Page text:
Tuesday, March 16, 1999Letters
Reading Barbara Amiel's Feminists, Fascists, and Other Radicals (March 6) and Kathleen Mahoney's article, Feminists, Equality, and the Law (March 15), it appears that what Ms. Mahoney achieves by marrying her views to "substantive equality" is basically to ignore the complaint and fear that what is really being enforced is subjective equality, which is not equality at all, no matter what form of Orwellian spin is attached to it.
I think Ms. Amiel's complaint is that the provincial and federal legislatures as well as the Supreme Court of Canada are mistaken and misguided if the net result of their collective efforts is to deny real equality. If the legislatures have adopted substantive equality, the debate must continue to ensure that unfairness is not perpetuated. If Ms. Mahoney believes the debate has ended and is "long over" she is either lacking in objectivity or simply insulting Ms. Amiel, for Ms. Amiel is clearly still debating it as no doubt are many other readers of your paper.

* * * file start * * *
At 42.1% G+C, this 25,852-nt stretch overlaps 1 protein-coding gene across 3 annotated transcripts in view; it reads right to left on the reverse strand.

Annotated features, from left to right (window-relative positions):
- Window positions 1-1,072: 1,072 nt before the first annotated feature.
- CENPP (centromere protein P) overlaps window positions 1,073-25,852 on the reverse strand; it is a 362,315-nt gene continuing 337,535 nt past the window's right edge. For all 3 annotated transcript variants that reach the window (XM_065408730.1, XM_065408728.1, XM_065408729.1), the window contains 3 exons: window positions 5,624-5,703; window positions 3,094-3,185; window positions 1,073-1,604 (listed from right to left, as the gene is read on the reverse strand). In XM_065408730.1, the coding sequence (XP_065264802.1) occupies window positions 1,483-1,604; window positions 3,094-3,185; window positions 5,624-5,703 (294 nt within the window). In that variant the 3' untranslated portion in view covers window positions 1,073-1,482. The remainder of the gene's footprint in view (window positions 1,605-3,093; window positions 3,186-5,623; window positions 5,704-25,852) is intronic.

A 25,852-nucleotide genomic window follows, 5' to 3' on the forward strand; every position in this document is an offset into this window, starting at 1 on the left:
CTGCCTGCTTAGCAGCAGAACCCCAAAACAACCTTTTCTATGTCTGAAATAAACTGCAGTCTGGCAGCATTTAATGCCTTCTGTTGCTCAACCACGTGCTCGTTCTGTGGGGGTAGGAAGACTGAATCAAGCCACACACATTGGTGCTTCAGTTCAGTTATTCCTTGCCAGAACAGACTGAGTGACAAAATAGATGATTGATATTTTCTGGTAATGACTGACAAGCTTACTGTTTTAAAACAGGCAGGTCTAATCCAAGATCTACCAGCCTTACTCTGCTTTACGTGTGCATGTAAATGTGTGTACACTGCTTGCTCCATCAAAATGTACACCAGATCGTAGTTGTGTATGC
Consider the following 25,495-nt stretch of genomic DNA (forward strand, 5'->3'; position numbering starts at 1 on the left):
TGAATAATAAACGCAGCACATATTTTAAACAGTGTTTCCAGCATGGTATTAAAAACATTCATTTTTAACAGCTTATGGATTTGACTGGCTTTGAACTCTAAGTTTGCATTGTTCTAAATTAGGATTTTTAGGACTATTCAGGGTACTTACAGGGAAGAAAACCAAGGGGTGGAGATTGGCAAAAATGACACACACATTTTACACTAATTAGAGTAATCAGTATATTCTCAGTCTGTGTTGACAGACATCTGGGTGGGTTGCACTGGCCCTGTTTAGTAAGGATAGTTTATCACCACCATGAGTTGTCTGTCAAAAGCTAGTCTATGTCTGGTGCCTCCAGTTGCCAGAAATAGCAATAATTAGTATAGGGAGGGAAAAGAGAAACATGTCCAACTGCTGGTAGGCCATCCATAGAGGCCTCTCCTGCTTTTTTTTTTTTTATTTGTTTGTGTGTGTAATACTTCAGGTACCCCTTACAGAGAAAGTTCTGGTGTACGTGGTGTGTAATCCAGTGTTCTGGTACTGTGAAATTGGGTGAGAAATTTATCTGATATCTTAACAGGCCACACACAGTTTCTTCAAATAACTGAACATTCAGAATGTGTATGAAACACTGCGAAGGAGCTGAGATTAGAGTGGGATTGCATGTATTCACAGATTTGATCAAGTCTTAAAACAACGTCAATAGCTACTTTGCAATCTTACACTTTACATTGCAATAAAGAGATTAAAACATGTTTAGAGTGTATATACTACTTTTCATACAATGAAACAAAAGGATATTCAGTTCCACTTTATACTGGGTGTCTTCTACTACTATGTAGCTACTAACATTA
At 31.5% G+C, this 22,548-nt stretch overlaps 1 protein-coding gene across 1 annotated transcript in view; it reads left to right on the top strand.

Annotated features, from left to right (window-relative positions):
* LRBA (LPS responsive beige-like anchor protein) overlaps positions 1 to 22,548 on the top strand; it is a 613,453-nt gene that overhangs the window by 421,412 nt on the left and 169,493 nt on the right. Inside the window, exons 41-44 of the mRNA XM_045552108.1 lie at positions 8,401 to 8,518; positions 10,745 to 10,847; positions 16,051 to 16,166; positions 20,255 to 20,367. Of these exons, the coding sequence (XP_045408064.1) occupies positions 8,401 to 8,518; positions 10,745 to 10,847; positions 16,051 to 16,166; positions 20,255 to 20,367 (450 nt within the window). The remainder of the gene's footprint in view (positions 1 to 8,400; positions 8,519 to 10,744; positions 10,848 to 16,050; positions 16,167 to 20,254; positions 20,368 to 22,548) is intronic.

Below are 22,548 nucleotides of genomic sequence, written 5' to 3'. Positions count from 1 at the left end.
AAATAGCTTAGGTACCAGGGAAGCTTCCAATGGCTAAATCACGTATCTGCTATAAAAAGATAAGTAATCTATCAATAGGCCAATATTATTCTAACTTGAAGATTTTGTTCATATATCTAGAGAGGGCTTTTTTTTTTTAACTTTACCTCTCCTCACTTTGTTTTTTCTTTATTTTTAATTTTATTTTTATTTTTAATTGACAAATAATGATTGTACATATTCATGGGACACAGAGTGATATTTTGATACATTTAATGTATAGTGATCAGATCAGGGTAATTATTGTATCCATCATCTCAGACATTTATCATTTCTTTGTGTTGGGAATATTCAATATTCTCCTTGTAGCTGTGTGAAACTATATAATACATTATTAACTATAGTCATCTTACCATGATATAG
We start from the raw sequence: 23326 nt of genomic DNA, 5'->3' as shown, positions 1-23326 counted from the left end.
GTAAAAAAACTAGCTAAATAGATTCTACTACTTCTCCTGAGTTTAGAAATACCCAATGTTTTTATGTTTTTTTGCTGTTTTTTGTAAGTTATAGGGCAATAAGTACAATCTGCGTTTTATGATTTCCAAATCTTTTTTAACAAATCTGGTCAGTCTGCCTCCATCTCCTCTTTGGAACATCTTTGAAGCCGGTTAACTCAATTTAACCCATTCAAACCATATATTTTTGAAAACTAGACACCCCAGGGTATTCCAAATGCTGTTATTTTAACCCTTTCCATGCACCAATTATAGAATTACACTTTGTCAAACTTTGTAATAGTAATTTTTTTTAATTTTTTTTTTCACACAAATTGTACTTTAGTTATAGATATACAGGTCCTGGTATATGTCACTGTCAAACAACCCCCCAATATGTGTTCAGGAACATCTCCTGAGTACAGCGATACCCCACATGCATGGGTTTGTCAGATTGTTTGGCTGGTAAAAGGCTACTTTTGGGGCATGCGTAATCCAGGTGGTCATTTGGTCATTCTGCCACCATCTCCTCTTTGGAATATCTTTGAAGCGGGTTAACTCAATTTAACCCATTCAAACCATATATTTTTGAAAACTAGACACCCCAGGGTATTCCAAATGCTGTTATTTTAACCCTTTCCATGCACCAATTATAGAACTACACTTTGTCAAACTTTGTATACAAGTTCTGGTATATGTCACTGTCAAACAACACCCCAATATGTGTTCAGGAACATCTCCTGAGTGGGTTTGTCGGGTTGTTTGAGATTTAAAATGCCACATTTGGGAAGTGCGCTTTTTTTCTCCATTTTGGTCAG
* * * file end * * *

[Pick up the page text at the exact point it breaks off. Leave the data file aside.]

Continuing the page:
Charles Flaherty, Hamilton.
In her commentary, Feminists, Equality, and the Law (March 15), Kathleen Mahoney maintains that "There is no reason why employment equity should lower workplace standards . . ."
A less kind person than myself might suggest that it would be instructive if Ms. Mahoney was to suffer the fate of having to undergo serious medical surgery at the hands of someone who was not at the top of the class in medical school, but was hired in part because of gender, race, or some other socially progressive criteria. Then, "formal equality" might take on a different sheen, even to such a philosophically inclined professor of law.
Don Carr, Brantford, Ont.
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